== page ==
MBA NewsLink 2023 Tech All-Star: Christina Randolph of Freddie Mac

Laura Lang

It’s obvious Christina Zulueta Randolph loves sharing new ideas – and her enthusiasm for tech innovation and our industry is contagious. 

Christina Randolph

Randolph is a senior director in Freddie Mac’s Single-Family business where she leads a team tasked with ensuring industry software providers and lenders are optimizing the use of Freddie Mac’s digital tools and capabilities. She’s also an MBA NewsLink 2023 Tech All-Star Award recipient. 

The enhancements she’s helped barter are lowering loan defect rates and the cost to originate loans, shortening the loan production cycle, and saving money. “She plays a critical role in surveying the fintech landscape for partnership opportunities that will help lower risk and further digitize the mortgage industry,” said Kevin Kauffman, Freddie Mac Vice President of Single-Family Client Engagement, the colleague who nominated Randolph for the MBA award.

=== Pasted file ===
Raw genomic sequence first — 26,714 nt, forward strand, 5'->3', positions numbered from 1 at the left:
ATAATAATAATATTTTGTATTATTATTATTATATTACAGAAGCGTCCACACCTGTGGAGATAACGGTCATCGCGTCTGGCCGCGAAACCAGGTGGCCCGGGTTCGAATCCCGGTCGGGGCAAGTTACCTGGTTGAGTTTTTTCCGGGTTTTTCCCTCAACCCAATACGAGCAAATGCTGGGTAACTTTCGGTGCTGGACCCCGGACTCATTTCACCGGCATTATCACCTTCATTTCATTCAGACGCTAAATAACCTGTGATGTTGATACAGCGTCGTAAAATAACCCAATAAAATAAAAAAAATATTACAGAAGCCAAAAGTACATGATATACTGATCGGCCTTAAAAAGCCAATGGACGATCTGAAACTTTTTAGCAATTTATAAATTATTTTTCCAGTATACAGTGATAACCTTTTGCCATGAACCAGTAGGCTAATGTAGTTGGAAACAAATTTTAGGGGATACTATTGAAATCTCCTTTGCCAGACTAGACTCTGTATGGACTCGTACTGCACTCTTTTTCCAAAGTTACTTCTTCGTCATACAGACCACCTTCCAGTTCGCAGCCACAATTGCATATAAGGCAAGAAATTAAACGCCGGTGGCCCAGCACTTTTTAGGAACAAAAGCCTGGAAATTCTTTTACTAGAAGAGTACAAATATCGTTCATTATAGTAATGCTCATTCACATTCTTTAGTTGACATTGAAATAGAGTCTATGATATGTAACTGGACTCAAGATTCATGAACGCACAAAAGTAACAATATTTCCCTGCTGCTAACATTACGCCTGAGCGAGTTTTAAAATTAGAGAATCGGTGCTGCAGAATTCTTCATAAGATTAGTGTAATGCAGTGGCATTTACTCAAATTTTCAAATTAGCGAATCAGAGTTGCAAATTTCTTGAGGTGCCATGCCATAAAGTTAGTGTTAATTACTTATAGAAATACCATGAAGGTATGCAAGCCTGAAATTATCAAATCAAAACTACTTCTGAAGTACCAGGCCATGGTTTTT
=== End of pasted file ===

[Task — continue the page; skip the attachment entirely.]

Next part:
Recent improvements to Freddie Mac products let lenders leverage a borrower’s direct deposit information to verify income; submit an asset verification report to assess a borrower’s positive rental payment history or cash flow to:

  • improve eligibility
  • automate the 10-day pre-closing verification using either account or payroll data
  • use new APIs to enable easier, direct access to Freddie Mac data and assessments such as Affordable Check, which gives lenders an early look at Freddie Mac affordable product eligibility and Loan Product Advisor Risk Check, which provides a preliminary credit risk assessment – before submitting a full application.